Saturday, 6 December 2008

Dinner at Clapham Junction(A Nostalgic Multi-Racial Gathering).

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Dinner at Clapham Junction (A Nostalgic Multi-Racial Gathering).


Last Thursday evening (4th of November) a group of us, all boyhood friends , gathered for dinner at the Gourmet Cafe , Lavender Hill, near Clapham Junction. It was a meeting which had been a nightmare to arrange.

One of our group, B, a manager of a betting shop, had won a substantial amount of money by betting on Obama to become President of the U.S.A. He decided to use his substantial winnings by treating his mates to a dinner at the Gourmet Cafe, a lovely “eat-as- much-as-you-like “ establishment which is based in what used to be a bank. It is a stone's throw away from Clapham Junction Station, almost directly opposite Asda.

The evening was almost inevitably going to be a boisterous and jolly affair, what with there being 9 adults, some of whom had not seen each other for over 30 years. There was an awful lot of catching-up to do, anecdotes to swap, tales to tell...

One thing stood out -- one noticed how diverse our group was---one of Chinese/ South African origin, one of West African descent, one of Afro-Caribbean parenthood, one of Northern Irish background, two of Indian/East-African stock, one Anglo-Italian, one whose parents were Greek, and one full-blooded Englishman( married to a lady from Mexico)...It was a heart-warming dinner which would not have been out of place in the cafeteria of the United Nations Building!!!..Well, perhaps without the raucous laughter, and the puerile humour....

The Gourmet Cafe concept is a great one, and it seems to be a bustling, thriving place. Throughout our couple of hours there, we saw a constant coming and going of customers---a popular buffet with fresh food will always attract custom if it is in a good location, and the price is right. At this restaurant, you can fill yourself up for £6.90. Drinks are extra.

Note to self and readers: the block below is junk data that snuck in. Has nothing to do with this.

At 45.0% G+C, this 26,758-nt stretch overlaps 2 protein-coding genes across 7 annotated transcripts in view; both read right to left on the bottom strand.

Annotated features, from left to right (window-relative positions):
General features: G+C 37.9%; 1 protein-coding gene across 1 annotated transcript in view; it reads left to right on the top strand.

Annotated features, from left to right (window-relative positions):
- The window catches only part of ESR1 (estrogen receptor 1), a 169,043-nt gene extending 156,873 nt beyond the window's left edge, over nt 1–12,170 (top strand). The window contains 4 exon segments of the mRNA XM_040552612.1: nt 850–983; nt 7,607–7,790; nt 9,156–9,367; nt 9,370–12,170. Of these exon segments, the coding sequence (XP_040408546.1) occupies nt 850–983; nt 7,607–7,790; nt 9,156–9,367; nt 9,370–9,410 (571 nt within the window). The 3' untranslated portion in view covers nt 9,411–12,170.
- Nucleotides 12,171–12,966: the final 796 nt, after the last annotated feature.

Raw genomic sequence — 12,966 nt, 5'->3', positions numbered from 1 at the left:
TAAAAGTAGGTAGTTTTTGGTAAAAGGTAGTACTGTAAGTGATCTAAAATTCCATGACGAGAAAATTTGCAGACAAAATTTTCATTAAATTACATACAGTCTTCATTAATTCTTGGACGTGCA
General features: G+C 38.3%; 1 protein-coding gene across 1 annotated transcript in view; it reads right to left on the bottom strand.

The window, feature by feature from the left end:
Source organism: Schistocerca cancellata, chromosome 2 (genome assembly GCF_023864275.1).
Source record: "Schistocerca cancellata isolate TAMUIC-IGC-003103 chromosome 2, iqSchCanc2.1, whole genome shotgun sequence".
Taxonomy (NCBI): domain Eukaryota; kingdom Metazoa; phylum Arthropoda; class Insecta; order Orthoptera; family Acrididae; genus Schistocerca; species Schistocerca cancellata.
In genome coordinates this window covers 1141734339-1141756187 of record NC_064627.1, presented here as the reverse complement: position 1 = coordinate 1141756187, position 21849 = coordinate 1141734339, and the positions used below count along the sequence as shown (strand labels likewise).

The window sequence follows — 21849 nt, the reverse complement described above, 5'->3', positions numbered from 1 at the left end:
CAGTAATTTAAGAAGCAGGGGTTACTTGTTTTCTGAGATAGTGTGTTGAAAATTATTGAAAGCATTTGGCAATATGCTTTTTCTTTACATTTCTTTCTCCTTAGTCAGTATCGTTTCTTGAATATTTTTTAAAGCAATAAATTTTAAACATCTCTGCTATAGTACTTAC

We then left for a nearby pub for even more chat and banter, and a few drinks. Fortunately, we had taken the precaution of eating well beforehand, thereby reducing the

possibility of suffering a hangover the following day...I felt sorry for those who had to turn up for work in the morning----after all, some of these guys were in fairly senior positions of great responsibility....

The bar staff kicked everybody out at eleven thirty ---far too early for a major city like London, but perhaps it is not economically viable for them to open beyond that time on a Thursday night.

We all felt a warm glow of brotherly love as we walked down to Clapham Junction, some to catch trains to Surrey and Sussex, others to catch buses to West and North London, and yet others only had to walk round the corner to go home.

This is the area around which we all grew up. Our school, Spencer Park, a stone's throw away, has long been defunct—closed because of a drop in the birth-rate—even the Chapel is now a French restaurant...

There were fraternal hugs all round, with all of us vowing to repeat the experience soon....I jumped on the bus feeling a warm glow, a reminder of a balmy past, a relatively- innocent time when we were teenagers growing up around Clapham Junction.
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1 comment:

Hoo Don said...

Nice blog, your story sounds like one that is becoming more and more familiar in the UK today. As the doors opened to EC workers and some others, the initial resentment about "taking our work" is being dropped. The UK is now slowly understanding that there are real good honest people from all over the World.